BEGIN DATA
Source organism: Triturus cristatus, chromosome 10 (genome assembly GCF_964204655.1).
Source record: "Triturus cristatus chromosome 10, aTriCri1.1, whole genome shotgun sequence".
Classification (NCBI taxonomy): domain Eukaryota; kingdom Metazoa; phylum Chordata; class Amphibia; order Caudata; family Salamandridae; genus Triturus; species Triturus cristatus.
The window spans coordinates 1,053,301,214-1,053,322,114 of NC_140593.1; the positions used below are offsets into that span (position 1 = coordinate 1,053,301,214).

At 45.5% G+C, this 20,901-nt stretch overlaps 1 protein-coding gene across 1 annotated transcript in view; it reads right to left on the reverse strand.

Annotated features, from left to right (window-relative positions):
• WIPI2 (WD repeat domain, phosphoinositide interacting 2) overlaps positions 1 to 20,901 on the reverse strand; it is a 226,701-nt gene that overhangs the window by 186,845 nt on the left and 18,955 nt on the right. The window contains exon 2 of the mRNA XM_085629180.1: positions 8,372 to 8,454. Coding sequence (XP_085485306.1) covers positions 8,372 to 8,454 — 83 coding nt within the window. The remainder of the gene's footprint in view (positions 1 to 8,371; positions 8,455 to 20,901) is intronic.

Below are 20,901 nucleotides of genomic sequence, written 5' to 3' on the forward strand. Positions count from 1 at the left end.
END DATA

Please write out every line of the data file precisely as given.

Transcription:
Source organism: Triturus cristatus, chromosome 10 (genome assembly GCF_964204655.1).
Source record: "Triturus cristatus chromosome 10, aTriCri1.1, whole genome shotgun sequence".
Classification (NCBI taxonomy): domain Eukaryota; kingdom Metazoa; phylum Chordata; class Amphibia; order Caudata; family Salamandridae; genus Triturus; species Triturus cristatus.
The window spans coordinates 1,053,301,214-1,053,322,114 of NC_140593.1; the positions used below are offsets into that span (position 1 = coordinate 1,053,301,214).

At 45.5% G+C, this 20,901-nt stretch overlaps 1 protein-coding gene across 1 annotated transcript in view; it reads right to left on the reverse strand.

Annotated features, from left to right (window-relative positions):
• WIPI2 (WD repeat domain, phosphoinositide interacting 2) overlaps positions 1 to 20,901 on the reverse strand; it is a 226,701-nt gene that overhangs the window by 186,845 nt on the left and 18,955 nt on the right. The window contains exon 2 of the mRNA XM_085629180.1: positions 8,372 to 8,454. Coding sequence (XP_085485306.1) covers positions 8,372 to 8,454 — 83 coding nt within the window. The remainder of the gene's footprint in view (positions 1 to 8,371; positions 8,455 to 20,901) is intronic.

Below are 20,901 nucleotides of genomic sequence, written 5' to 3' on the forward strand. Positions count from 1 at the left end.